What’s different about UX
for the internet of things?
Claire Rowland - @clurr Image: Disney Movie Year
- Independent UX and product
- Lead author: “Designing
Connected Products: UX design
for the consumer internet of
things” (due May 2015)
My grandfather could probably have told you how many electric
motors he owned. There was one in the car, one in the fridge, one
in his drill and so on.
My father, when I was a child, might have struggled to list all the
motors he owned (how many, exactly, are in a car?) but could have
told you how many devices were in the house that had a chip in.
Today, I have no idea how many devices I own with a chip, but I
could tell you how many have a network connection. And I doubt
my children will know that, in their turn.
Visions of IoT often look like this
…but the reality can be more like this
‘It’s a bit glitchy but it’s OK, you just have to be in
the room at the same time’.
Actual review of a connected home system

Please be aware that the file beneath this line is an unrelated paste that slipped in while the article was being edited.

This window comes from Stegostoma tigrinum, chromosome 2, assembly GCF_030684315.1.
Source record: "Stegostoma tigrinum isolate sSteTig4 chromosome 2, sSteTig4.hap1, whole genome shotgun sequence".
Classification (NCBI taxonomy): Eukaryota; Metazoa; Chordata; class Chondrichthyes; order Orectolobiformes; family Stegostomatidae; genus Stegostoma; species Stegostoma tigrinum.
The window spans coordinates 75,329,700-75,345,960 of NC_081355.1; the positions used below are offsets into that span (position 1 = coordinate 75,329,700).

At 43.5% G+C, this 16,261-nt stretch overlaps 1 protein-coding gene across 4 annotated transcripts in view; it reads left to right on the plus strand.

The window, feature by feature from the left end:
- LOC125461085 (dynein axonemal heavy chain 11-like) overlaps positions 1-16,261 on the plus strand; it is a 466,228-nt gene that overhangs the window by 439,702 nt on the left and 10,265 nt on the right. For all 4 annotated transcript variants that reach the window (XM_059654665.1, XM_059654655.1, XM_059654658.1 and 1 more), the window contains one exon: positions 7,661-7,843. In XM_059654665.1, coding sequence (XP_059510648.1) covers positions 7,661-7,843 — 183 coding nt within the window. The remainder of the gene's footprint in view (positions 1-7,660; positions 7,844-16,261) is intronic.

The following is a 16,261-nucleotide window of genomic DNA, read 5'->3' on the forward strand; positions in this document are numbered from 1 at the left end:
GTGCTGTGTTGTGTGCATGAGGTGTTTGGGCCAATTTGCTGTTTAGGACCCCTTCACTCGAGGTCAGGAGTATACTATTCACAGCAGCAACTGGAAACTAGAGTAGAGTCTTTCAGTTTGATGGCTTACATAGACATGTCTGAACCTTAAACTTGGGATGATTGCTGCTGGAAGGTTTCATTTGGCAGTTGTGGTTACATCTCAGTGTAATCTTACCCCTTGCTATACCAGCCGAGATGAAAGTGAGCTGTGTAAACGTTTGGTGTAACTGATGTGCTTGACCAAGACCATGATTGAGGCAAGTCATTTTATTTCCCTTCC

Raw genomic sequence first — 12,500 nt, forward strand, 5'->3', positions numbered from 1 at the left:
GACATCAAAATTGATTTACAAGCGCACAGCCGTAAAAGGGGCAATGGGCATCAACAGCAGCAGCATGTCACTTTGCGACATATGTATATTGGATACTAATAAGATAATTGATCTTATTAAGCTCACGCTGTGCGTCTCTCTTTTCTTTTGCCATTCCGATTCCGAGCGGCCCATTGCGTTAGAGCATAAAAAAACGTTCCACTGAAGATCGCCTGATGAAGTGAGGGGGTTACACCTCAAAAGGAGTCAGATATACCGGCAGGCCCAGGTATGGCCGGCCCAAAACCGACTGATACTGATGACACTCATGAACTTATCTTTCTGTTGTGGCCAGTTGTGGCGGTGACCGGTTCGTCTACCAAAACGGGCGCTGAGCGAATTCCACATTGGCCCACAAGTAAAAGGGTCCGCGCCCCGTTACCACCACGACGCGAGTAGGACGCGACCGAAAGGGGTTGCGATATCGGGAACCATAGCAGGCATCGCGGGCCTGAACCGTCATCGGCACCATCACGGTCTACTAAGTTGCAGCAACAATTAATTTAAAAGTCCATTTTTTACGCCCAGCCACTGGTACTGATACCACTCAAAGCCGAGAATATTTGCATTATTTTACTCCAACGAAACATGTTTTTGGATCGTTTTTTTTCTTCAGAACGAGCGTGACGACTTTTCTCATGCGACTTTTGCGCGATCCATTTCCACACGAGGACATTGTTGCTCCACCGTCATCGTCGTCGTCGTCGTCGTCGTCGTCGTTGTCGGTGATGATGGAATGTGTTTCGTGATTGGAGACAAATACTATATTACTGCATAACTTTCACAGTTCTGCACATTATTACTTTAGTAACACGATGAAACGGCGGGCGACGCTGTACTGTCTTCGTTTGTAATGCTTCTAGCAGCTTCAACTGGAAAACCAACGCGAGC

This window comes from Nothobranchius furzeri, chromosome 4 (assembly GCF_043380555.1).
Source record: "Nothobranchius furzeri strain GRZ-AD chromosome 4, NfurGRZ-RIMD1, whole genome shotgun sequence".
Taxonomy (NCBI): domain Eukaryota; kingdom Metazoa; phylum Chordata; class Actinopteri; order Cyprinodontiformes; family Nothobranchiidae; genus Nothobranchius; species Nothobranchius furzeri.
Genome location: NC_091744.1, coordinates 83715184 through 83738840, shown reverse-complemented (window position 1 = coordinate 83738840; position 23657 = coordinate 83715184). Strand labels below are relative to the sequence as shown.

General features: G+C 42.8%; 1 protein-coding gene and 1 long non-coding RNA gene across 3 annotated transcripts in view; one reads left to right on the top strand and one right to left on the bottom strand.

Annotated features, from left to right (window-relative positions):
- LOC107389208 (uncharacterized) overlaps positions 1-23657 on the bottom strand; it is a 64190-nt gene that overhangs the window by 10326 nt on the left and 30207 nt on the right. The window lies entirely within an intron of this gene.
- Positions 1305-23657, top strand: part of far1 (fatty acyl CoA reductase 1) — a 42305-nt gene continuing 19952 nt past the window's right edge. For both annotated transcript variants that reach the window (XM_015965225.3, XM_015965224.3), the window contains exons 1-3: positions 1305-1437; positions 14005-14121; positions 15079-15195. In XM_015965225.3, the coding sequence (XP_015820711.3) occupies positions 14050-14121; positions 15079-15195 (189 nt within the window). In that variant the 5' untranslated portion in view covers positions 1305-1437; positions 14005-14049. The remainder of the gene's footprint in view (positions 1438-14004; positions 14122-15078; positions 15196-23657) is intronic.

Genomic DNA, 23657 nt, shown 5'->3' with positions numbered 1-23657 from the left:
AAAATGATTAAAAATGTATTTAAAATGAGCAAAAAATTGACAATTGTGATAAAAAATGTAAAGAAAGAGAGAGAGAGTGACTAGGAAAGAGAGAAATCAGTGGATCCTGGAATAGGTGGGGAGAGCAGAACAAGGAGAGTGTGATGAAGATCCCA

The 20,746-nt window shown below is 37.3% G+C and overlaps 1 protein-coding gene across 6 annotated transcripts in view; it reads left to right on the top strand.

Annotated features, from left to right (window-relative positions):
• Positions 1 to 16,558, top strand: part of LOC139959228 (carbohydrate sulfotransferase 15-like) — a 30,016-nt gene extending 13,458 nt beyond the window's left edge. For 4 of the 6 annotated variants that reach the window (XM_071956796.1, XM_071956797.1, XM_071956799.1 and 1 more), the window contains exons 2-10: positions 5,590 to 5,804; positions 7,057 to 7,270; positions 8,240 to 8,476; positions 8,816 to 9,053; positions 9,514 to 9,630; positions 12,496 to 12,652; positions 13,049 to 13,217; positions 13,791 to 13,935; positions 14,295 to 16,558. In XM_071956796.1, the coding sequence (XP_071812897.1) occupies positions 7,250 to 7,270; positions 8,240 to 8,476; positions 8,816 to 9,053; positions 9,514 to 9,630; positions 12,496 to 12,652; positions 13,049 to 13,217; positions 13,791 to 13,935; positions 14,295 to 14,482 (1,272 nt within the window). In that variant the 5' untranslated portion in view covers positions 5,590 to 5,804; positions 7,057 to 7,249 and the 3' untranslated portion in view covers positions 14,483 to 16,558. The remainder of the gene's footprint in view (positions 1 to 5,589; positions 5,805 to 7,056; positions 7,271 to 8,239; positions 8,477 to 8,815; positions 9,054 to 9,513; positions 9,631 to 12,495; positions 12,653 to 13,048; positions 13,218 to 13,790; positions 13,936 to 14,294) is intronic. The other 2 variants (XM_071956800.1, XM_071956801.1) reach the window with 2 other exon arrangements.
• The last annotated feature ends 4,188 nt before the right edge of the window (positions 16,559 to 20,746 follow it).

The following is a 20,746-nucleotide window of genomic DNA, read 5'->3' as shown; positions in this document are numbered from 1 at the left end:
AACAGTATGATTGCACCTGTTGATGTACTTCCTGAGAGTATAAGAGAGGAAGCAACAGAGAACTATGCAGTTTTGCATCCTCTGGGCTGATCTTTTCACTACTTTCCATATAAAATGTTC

Connectedness requires users to think
about system models
Which bit does what? Where does code run? What fails/still works if connectivity is lost?
You can explain the system model...
BERG Cloud bridge: transparent network comms
Or you can make
Users will get more
familiar with connected
products… but not for a
Interusability: coherent UX across the
Cross-Platform Service User Experience: A Field Study and an Initial Framework. Minna Wäljas, Katarina Segerståhl, Kaisa
Väänänen-Vainio-Mattila, Harri Oinas-Kukkonen MobileHCI'10
Functionality should be distributed to suit the context of use
Create device-appropriate interfaces that feel like a family
Dealing with latency, reliability and intermittent connections
BERG Cloudwash prototype
…has my action been executed or is it still in progress?
Has it worked? Why/why not? How will I know if it fails?